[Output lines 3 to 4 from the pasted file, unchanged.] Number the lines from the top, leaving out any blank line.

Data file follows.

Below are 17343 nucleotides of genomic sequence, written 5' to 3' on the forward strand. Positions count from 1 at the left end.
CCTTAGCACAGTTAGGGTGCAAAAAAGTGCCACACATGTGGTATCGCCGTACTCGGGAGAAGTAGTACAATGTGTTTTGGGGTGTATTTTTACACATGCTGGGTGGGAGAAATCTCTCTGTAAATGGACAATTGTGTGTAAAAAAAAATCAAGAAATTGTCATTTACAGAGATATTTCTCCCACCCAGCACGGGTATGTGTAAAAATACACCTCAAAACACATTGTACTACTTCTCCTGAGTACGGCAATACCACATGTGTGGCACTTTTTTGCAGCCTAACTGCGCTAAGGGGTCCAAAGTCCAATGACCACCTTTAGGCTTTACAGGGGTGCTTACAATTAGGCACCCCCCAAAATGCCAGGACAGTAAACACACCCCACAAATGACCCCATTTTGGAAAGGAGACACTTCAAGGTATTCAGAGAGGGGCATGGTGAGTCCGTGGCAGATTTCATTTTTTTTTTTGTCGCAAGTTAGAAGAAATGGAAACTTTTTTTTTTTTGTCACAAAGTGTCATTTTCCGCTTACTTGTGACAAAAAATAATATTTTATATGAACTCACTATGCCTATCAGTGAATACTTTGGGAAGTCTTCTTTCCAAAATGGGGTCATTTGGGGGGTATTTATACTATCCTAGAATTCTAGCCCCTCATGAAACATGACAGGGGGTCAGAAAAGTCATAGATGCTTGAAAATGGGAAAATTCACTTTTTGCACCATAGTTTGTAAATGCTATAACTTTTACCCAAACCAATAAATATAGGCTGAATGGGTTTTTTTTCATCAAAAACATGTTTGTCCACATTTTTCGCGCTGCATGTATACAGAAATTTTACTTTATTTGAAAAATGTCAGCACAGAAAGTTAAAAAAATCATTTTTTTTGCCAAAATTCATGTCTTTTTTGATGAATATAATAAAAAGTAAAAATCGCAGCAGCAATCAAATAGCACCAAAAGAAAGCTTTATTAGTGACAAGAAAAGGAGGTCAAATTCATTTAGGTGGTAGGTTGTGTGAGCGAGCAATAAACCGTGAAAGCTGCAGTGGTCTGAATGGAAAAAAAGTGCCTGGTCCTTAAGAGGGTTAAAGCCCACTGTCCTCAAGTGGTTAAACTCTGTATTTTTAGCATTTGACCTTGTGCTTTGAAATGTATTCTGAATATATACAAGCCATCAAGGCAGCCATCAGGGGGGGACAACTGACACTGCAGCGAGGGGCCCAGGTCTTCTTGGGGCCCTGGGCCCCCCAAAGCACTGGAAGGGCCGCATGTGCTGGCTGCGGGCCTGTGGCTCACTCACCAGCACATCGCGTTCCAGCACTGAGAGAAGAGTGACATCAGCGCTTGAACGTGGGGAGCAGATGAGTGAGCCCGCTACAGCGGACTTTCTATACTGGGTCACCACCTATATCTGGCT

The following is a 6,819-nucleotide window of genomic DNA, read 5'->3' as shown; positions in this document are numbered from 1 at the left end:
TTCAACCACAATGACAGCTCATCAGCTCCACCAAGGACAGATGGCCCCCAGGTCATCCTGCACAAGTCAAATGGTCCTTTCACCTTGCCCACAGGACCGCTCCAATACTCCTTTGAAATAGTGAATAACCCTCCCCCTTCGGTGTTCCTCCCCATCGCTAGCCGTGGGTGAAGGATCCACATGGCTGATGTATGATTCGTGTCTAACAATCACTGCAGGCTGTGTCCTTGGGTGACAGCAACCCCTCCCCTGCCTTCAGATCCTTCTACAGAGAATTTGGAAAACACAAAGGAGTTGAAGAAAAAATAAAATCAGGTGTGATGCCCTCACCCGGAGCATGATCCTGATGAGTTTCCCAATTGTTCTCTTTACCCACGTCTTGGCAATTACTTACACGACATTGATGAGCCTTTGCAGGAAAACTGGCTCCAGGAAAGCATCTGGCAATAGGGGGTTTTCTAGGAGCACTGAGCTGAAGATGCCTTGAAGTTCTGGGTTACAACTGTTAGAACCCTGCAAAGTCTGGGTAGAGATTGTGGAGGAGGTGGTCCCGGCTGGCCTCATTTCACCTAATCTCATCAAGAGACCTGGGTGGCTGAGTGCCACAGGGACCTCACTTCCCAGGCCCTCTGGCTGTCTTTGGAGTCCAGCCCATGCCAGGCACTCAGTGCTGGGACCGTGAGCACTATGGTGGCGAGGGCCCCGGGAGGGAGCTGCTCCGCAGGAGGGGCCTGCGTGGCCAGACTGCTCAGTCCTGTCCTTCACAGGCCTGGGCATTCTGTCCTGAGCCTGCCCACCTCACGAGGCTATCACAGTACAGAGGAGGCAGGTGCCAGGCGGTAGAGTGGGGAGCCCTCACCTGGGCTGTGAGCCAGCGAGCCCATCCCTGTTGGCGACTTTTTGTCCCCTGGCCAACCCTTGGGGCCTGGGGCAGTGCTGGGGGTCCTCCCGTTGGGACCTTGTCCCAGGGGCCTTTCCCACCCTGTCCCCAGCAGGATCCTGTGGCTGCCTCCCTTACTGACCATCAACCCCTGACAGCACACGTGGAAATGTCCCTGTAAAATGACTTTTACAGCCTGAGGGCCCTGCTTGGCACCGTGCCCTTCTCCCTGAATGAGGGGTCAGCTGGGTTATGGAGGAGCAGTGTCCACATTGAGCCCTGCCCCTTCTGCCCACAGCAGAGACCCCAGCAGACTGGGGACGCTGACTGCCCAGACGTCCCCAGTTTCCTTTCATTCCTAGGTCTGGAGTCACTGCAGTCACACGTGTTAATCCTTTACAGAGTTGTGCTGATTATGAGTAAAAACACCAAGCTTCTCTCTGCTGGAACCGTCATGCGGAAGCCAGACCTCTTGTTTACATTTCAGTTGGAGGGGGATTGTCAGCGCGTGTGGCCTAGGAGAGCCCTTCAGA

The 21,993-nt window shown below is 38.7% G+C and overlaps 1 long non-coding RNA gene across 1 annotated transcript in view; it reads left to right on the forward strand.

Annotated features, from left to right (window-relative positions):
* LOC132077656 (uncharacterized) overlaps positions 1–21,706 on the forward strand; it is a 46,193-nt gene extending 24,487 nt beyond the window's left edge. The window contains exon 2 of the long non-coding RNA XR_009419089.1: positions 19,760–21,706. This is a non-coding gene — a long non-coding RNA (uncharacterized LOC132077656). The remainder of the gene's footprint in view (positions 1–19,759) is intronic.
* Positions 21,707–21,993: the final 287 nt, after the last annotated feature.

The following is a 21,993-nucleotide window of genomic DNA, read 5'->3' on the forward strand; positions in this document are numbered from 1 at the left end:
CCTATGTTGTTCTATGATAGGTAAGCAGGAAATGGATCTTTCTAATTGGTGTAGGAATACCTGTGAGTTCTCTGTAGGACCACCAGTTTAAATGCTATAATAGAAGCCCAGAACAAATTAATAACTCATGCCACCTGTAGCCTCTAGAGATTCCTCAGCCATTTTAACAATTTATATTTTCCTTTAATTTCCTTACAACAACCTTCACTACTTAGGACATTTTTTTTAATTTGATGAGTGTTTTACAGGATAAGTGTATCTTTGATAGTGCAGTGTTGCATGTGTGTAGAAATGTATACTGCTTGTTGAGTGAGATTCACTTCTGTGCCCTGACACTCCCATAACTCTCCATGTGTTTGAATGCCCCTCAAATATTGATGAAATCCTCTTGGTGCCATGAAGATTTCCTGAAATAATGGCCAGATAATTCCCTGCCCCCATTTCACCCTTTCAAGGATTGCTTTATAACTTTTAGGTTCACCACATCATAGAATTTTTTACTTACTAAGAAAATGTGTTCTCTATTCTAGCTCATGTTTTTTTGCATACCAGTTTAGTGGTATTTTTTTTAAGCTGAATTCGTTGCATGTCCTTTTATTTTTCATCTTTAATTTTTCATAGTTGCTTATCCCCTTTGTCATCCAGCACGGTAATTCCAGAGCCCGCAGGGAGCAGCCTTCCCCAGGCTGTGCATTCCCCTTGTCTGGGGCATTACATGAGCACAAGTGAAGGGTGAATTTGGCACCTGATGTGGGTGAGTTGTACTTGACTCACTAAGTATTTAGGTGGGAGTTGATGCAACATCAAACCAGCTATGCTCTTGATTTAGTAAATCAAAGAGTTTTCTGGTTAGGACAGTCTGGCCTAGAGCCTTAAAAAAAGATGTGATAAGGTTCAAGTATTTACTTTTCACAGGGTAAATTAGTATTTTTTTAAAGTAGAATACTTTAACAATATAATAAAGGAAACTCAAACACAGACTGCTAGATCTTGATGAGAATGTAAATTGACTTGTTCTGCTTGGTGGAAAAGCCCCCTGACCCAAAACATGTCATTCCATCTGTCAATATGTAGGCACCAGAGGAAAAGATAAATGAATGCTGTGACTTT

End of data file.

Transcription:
The following is a 6,819-nucleotide window of genomic DNA, read 5'->3' as shown; positions in this document are numbered from 1 at the left end:
TTCAACCACAATGACAGCTCATCAGCTCCACCAAGGACAGATGGCCCCCAGGTCATCCTGCACAAGTCAAATGGTCCTTTCACCTTGCCCACAGGACCGCTCCAATACTCCTTTGAAATAGTGAATAACCCTCCCCCTTCGGTGTTCCTCCCCATCGCTAGCCGTGGGTGAAGGATCCACATGGCTGATGTATGATTCGTGTCTAACAATCACTGCAGGCTGTGTCCTTGGGTGACAGCAACCCCTCCCCTGCCTTCAGATCCTTCTACAGAGAATTTGGAAAACACAAAGGAGTTGAAGAAAAAATAAAATCAGGTGTGATGCCCTCACCCGGAGCATGATCCTGATGAGTTTCCCAATTGTTCTCTTTACCCACGTCTTGGCAATTACTTACACGACATTGATGAGCCTTTGCAGGAAAACTGGCTCCAGGAAAGCATCTGGCAATAGGGGGTTTTCTAGGAGCACTGAGCTGAAGATGCCTTGAAGTTCTGGGTTACAACTGTTAGAACCCTGCAAAGTCTGGGTAGAGATTGTGGAGGAGGTGGTCCCGGCTGGCCTCATTTCACCTAATCTCATCAAGAGACCTGGGTGGCTGAGTGCCACAGGGACCTCACTTCCCAGGCCCTCTGGCTGTCTTTGGAGTCCAGCCCATGCCAGGCACTCAGTGCTGGGACCGTGAGCACTATGGTGGCGAGGGCCCCGGGAGGGAGCTGCTCCGCAGGAGGGGCCTGCGTGGCCAGACTGCTCAGTCCTGTCCTTCACAGGCCTGGGCATTCTGTCCTGAGCCTGCCCACCTCACGAGGCTATCACAGTACAGAGGAGGCAGGTGCCAGGCGGTAGAGTGGGGAGCCCTCACCTGGGCTGTGAGCCAGCGAGCCCATCCCTGTTGGCGACTTTTTGTCCCCTGGCCAACCCTTGGGGCCTGGGGCAGTGCTGGGGGTCCTCCCGTTGGGACCTTGTCCCAGGGGCCTTTCCCACCCTGTCCCCAGCAGGATCCTGTGGCTGCCTCCCTTACTGACCATCAACCCCTGACAGCACACGTGGAAATGTCCCTGTAAAATGACTTTTACAGCCTGAGGGCCCTGCTTGGCACCGTGCCCTTCTCCCTGAATGAGGGGTCAGCTGGGTTATGGAGGAGCAGTGTCCACATTGAGCCCTGCCCCTTCTGCCCACAGCAGAGACCCCAGCAGACTGGGGACGCTGACTGCCCAGACGTCCCCAGTTTCCTTTCATTCCTAGGTCTGGAGTCACTGCAGTCACACGTGTTAATCCTTTACAGAGTTGTGCTGATTATGAGTAAAAACACCAAGCTTCTCTCTGCTGGAACCGTCATGCGGAAGCCAGACCTCTTGTTTACATTTCAGTTGGAGGGGGATTGTCAGCGCGTGTGGCCTAGGAGAGCCCTTCAGA